What Are You Doing for Fraud Prevention Month?

“Every young man would do well to remember that all successful business stands on the foundation of morality.”

– Henry Ward Beecher

This quote seemed like a good way to address the month of March, which is National Fraud Prevention Month. Last year, I wrote the following post encouraging you to be aware of fraud and to seek it out.

As I’m fond of saying, if you haven’t found anyone at your business committing fraud, you’re just not looking hard enough.

If your controller is required to look at only transactions above $5,000, during the month of March encourage him to look at all transactions over $4,000. Think about it. If someone wanted to steal money and knew that all transactions over $5,000 were routinely reviewed, wouldn’t that person steal money in the amount of, oh, say, $4,999?

If you’re saying, “No way!” you better believe that I have uncovered more than one case of fraud on just this basis.

Here’s something else I would like you to do for the month of March: kick your CFO out. No, not permanently (well, hopefully not permanently). Just ask him to leave for 2 weeks. Perhaps right before taxes are due is not the best plan for some businesses, but perhaps his vacation is coming due just after that. If this is too short notice GOOD! You don’t want him to be aware this is coming. You just want him out for two weeks.

Now you do his job. Sit at his desk. Open his mail. Talk to his secretary or assistant. And don’t let him back in the building for any reason. Just see what comes up – trust me.

If you don’t find anything unusual, wonderful. Be glad you did this and move on. But if you do find something, know that you’re not the only one out there who did. This is one of the number one ways I uncover fraud, and I encourage you to do it annually.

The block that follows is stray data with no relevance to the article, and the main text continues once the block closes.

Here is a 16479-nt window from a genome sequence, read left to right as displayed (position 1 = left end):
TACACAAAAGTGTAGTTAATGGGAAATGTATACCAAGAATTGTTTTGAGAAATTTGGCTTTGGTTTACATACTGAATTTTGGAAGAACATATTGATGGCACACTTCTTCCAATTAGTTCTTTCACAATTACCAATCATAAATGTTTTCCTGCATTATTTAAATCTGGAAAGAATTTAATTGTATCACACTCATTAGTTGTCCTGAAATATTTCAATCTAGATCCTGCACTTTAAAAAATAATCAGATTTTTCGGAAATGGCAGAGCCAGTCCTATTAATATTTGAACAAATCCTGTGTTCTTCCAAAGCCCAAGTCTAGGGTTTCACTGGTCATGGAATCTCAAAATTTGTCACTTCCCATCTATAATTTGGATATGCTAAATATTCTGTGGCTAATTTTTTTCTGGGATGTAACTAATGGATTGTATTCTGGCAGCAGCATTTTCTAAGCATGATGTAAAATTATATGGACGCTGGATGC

So, over the course of this month, I hope you’ll enjoy some of my many stories of fraud, and when I say enjoy I mean I hope they’ll inspire you to put more strict measures in place at your business to prevent fraud.

Remember, if you haven’t found fraud, you’re not looking hard enough.

The First Time I Got Shot At

A few years ago I got a call at 2 a.m. and was told by my plant manager in Greensborough that there was a dangerous oil spill at our plant. Hoping to avoid a major catastrophe with the EPA, I jumped into my car and drove to Greensborough. I made it there in record time, hoping to contain the spill by 6 a.m.

As we got ready to enter the plant, two hundred rounds were fired at us from two different uzis.

After speaking with the police later, a member of the railroad crew that our company used came over, pulled his shades down to his nose and looked me in the eyes and said, “If my fellow union railroad members had meant to hurt you, you would be hurt. So, get back in your fancy car and get your ass back to Atlanta.”

So, why did I get shot at – but not killed? Let’s see if you can learn a lesson from my situation and avoid your own problems in the future.

This happened because the CEO of the oil company that I was turning around wasn’t watching its demurrage charges from the railroad. They got their oil off-loaded from the cars but the railroad workers who were supposed to move the cars weren’t moving them, and the charges kept adding up. The oil company had financial controls in place to be notified if certain expenses were growing at an unreasonable rate – and that’s great – but when they got the notices they ignored them for 18 months.

When I go there I started asking questions about hundreds of thousands of dollars of fees; the railroad investigated and found that the three employees who were supposed to be moving these cars out after we emptied them were actually goofing off, playing tennis, fishing and so forth. One was fired and two were suspended.

They retaliated against the oil company by breaking an external oil valve and releasing thousands of gallons of oil, which was heading towards a nearby stream – hello, EPA! – and that brought me there in the middle of the night.

And then the shooting began.

The lesson learned goes back to being proactive and having proper financial controls, but what good are financial controls if you ignore them. Put your policies in place and follow them.

Have you ever experienced extreme employee retaliation?